New house sizes have dropped more than 30 percent in the United Kingdom since 1920. Ireland’s smallish houses are built at the same time that the nation emerges as the most affluent in the European Union excepting Luxembourg. At the same time, houses in Australia, Canada, New Zealand and the United States have continued to increase in size. Meanwhile, over the last 20 years, the average new detached house in Australia and New Zealand has increased by an amount to the average total size of a house in United Kingdom.
There appears to be a general unawareness of these differences, at least in the United Kingdom. For example, Richard (Lord) Rogers, who chaired the UK Government Urban Task Force has written:
The British are extravagant with land. We insist on building as if we lived in the American Midwest or the Australian outback. The US builds on average 40 dwellings for every hectare … in Britain, we erect 23 new buildings for every hectare ...
In fact, average house lots are much larger in the United States (and Australia, Canada and New Zealand) than in the United Kingdom. In the United States, new detached houses are built at 2.7 per acre (6.6 per hectare). In Australia, new detached houses are being built at 5.5 per acre (13.3 per hectare). By comparison, in the United Kingdom, new houses were built at an average of 16 per acre (40 per hectare) in 2005. Future lot sizes are likely to be even smaller in Dublin, where present zoning calls for 20 houses per acre (49 per hectare) an increase of 35 percent in just four years. Seven Dublin houses or six United Kingdom houses could be built on the average new house lot in Australia.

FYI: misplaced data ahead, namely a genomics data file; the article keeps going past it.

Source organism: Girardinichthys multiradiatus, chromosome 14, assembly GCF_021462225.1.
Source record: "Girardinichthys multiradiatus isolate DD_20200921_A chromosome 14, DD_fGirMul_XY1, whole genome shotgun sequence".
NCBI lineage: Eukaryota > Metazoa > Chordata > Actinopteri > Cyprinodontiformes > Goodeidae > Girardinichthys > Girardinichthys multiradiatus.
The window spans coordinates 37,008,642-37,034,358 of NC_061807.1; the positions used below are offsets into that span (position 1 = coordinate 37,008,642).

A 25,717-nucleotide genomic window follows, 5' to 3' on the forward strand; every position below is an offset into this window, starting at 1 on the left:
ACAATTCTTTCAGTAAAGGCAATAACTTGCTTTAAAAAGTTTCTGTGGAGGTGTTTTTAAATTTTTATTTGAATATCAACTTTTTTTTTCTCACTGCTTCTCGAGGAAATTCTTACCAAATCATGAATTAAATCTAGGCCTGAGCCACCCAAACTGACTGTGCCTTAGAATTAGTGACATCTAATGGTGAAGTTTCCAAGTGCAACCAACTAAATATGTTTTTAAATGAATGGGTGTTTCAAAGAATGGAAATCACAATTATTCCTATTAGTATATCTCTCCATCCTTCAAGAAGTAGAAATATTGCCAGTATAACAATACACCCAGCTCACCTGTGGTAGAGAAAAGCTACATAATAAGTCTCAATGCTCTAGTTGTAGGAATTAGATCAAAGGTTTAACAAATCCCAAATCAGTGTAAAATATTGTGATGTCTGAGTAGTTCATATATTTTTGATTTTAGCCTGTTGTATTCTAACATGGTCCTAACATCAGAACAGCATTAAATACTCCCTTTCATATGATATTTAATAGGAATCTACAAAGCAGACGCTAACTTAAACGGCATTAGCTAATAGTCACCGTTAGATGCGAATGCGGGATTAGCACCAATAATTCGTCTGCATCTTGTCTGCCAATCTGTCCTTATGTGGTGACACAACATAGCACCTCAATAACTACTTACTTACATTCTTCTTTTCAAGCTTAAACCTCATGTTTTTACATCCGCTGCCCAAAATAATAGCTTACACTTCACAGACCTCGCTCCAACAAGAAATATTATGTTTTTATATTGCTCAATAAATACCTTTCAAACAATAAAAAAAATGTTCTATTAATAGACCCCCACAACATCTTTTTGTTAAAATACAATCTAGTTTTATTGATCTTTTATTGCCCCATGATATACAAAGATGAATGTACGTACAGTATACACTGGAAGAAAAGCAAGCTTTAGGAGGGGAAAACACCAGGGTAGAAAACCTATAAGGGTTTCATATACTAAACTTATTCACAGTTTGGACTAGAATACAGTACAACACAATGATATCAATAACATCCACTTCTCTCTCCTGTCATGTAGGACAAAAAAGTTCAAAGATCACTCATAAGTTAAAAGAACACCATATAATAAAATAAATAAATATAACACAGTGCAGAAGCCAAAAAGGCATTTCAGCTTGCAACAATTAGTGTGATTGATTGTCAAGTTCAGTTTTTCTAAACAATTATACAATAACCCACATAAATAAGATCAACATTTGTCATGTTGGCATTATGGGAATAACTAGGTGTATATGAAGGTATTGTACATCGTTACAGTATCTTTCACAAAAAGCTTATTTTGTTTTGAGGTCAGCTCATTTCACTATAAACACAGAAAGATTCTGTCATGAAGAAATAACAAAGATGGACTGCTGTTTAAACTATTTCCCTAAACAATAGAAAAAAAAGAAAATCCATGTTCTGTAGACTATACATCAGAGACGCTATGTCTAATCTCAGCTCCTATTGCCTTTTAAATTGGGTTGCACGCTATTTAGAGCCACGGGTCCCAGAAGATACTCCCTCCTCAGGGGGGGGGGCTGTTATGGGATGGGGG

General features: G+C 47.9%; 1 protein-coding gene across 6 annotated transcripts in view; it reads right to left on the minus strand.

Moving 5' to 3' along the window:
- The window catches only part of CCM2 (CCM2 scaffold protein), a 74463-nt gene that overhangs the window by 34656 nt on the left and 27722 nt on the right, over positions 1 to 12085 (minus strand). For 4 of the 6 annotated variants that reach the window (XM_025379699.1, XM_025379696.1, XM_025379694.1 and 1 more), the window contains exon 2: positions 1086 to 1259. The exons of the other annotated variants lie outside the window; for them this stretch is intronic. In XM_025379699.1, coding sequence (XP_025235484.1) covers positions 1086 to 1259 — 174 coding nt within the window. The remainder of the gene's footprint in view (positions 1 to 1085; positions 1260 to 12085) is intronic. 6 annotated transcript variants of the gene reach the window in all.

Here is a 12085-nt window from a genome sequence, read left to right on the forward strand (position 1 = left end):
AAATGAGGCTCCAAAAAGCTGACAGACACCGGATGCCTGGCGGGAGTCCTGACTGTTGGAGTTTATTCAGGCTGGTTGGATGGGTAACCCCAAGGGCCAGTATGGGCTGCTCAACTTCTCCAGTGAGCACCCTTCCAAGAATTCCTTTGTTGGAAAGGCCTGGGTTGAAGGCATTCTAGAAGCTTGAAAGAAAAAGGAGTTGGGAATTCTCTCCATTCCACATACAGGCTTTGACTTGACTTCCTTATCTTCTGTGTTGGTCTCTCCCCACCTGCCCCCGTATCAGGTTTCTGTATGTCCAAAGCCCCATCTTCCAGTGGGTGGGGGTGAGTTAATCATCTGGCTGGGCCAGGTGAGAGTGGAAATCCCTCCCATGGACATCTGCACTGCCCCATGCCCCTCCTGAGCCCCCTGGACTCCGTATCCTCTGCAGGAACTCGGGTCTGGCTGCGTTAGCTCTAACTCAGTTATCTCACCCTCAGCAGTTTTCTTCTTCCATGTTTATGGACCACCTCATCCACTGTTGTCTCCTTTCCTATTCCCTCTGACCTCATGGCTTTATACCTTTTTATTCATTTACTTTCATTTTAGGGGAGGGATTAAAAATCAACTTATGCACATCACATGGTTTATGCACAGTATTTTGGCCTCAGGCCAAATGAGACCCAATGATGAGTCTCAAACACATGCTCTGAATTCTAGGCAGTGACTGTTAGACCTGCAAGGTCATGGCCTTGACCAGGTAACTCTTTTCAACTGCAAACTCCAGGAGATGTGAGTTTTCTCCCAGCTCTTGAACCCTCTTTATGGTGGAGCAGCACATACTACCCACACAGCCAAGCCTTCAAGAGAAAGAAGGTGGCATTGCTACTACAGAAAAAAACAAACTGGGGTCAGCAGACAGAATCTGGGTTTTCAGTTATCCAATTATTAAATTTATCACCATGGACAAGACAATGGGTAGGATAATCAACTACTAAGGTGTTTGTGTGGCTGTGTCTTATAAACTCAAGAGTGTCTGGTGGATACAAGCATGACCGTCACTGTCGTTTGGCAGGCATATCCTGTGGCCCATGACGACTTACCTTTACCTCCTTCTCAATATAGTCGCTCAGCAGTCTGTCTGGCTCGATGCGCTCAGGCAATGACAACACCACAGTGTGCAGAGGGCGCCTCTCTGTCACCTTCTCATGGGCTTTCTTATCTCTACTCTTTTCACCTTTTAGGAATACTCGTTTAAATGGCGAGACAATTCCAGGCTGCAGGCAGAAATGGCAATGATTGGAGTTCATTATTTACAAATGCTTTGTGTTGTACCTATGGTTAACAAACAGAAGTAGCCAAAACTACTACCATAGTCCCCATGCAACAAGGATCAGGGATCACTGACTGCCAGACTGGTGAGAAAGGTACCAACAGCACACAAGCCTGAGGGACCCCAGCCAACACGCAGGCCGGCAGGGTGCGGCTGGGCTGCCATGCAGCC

Indicating a similar misunderstanding, the Times of London wrote that an objective of an Essex County plan was:
…to persuade builders to provide big family apartments on the continental model, rather than large numbers of small detached houses.
In fact, much of recently built housing stock in many continental (Western Europe) markets is detached. For example, single family houses comprise two-thirds of new house construction in France. The United Kingdom has some of the most tightly packed suburbs in the high-income world, nearly double that of Western Europe and one-half greater than in Japan.
Value for Money: New houses, adjusted for size differences, are more than twice as costly relative to incomes in Ireland and the United Kingdom compared to Australia and New Zealand. New houses in Ireland and the UK are four to five times as costly compared to affordable markets such as Indianapolis and Winnipeg (Figure 8).